So not only did Ventris have to solve the problem where others had tried and failed, but he had to do so in a way that this very elitist and closed community of scholars could accept and pay him serious attention.   Ventris knew all this of course, and he had some good fortune.  Part of the story is how he happened to be able to present his ideas on the BBC as part of a discussion of the problem and how a scholar at Cambridge, an expert in ancient Greek languages, heard him speak.  The scholar, John Chadwick, checked into Ventris and tried his proposed solution and, to his amazement, was able to decipher about 20 or so plausible Greek words in a few days of effort that made sense in the context of the tablets.   Then as a team, Ventris and Chadwick published the paper that presented the ideas, and that worked very well for academia: a lead author who is an outsider, but a reputable and known scholar as second author.  Perhaps Ventris alone, although he found the solution mostly on his own, would not have been as strong as the two of them together.

Here is the way John Chadwick begins the story of the decipherment:

So at this point in our story, an outsider has come to the field and presented a solution to a very difficult problem.   But now you have to get people to accept the idea.   And the story just keeps getting better.   Chadwick and Ventris knew that new tablets had been found but had not seen them.   But the archaeologist whose dig had found the new tablets had a copy of an early draft of the decipherment paper and tried the system on several tablets.   But one tablet, a very famous tablet if a tablet can be said to be famous, was particularly useful.  It was an inventory of various things that looked like tripods and cups/vases with a number of handles.   And the translation  listed "tripods" for things with three legs, and vases with four handles said "four ears" (an ear was a term for handle of a vase used in Homer) and one with three handles, said "three ears", and so forth.  As the archaeologist who sent it to them said, "This is all too good to be true, is coincidence excluded"?

But here is where the procrastination comes in, the part where things start expanding into other areas that are related and also fascinating.  It turns out that these are not just any old tablets of an ancient and lost civilization.  No.  Whatever may be historical about Homer, most scholars who study Homer believe that it is an authentic transmission or memory of an early period of Greece, however much it may have been distorted or romanticised.   And these tablets are almost certainly the accounting records of the civilization that Homer wrote/talked about.   And this civilization happens to also be the one which at that period, participated in the catastrophe of about 1200 BC which archaeologists refer to in various ways, but generally as "the end of the late bronze age in the eastern mediterranean".  At this time, most of the civilizations of this area, were either destroyed or attacked, by people who have not been identified but whom the Egyptians called the "Sea Peoples".

And it turns out that we have these tablets at all because they were in cities that were burned to the ground.  These clay tablets are almost certainly the temporary records, recorded in unfired clay, which got fired by accident when the cities were destroyed, and left where they fell in the ruins, where no one was left to clean things up, and rebuild.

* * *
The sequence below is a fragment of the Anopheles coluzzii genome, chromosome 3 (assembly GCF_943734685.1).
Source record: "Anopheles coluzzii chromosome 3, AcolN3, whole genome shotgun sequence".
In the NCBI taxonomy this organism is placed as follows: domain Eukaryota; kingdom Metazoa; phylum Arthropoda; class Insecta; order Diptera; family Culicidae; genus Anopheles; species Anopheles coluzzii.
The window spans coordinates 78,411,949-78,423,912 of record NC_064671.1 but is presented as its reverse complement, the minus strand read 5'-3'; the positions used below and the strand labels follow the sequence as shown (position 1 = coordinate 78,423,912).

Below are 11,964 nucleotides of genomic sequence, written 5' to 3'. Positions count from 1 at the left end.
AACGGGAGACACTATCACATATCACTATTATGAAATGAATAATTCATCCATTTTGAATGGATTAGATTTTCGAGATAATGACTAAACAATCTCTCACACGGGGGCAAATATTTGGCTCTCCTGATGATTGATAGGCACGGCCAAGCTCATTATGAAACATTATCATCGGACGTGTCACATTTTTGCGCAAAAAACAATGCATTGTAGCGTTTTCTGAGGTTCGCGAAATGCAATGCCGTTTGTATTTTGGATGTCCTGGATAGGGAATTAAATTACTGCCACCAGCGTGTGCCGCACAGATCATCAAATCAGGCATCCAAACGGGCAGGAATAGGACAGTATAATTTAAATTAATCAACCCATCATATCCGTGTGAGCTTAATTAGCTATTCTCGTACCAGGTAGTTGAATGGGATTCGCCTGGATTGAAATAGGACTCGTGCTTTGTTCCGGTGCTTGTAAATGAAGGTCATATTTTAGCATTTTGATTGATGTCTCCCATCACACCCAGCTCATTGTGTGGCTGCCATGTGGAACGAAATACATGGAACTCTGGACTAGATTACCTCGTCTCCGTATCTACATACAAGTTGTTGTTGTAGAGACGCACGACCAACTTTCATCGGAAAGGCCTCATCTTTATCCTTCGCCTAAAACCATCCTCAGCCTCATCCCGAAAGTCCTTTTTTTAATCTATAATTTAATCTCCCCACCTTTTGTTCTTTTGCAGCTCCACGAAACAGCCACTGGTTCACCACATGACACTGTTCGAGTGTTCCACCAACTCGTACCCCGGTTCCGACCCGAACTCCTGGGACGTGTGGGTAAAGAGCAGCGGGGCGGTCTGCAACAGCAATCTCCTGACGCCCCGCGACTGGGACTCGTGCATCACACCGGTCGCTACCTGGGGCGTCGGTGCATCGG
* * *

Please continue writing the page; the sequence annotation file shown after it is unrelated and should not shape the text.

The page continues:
How interesting could the accounting records of a lost civilization be? One of the first tablets they decoded said, and I quote:

At Pylos. Slaves of the Priestess on account of the sacred gold. 14 women.

L. Ryder Haggard would have been proud to write such a sentence. has a good summary introduction to Linear B

Begin researching this topic by reading the following book by John Chadwick: will let you read about 1/4 of the book online.

A conference on the decipherment of Linear B after 60 years

Its Greek to me.

In later posts we will discuss other topics which have the potential of wasting a huge amount of your time.

Tuesday, February 19, 2013

Totoro and the Absence of Traditional Story Structure

As anyone who has tried to finance a film knows, Hollywood has very clear ideas about what sort of film is marketable in this country. And very, very clear ideas of what sort of ANIMATED film makes money in this country. And since they are very specifically in that business to make money, they attach a lot of importance to these rules.

Among the rules are these: (a) an animated film will have frequent breaks with music for the small children in the audience, (b) an animated film will not be over a certain length, and (c) an animated film will rarely if ever have a female protagonist, and if it does, she shares center stage with a male protagonist. From there, Hollywood goes on and applies a number of other rules and requirements about story structure, most of these ae applicable to other types of films as well, and includes certain things about the types of conflict in the film, the pacing, the reversals, the climax, etc. Hollywood has a strong opinion on these matters. It is one reason so many Hollywood films seem the same, one giant robot or alien invasion after another. That is because they are the same at one level of abstraction.

My favorite animated film however follows none of those rules. It has no happy songs, it is much longer than average, and the protagonists are two little girls, one about three years old. It goes on from there in its eccentricity. It is not clear that there is a villain in the film, except perhaps whatever it is that is making their mother sick such that she must stay in a hospital. There is one homage to standard story structure: the climax of the film involves the youngest girl running away to see her mother, and the effort to find her.  This could be seen as a classic 3rd act rescue mission.

What's up in the scary attic?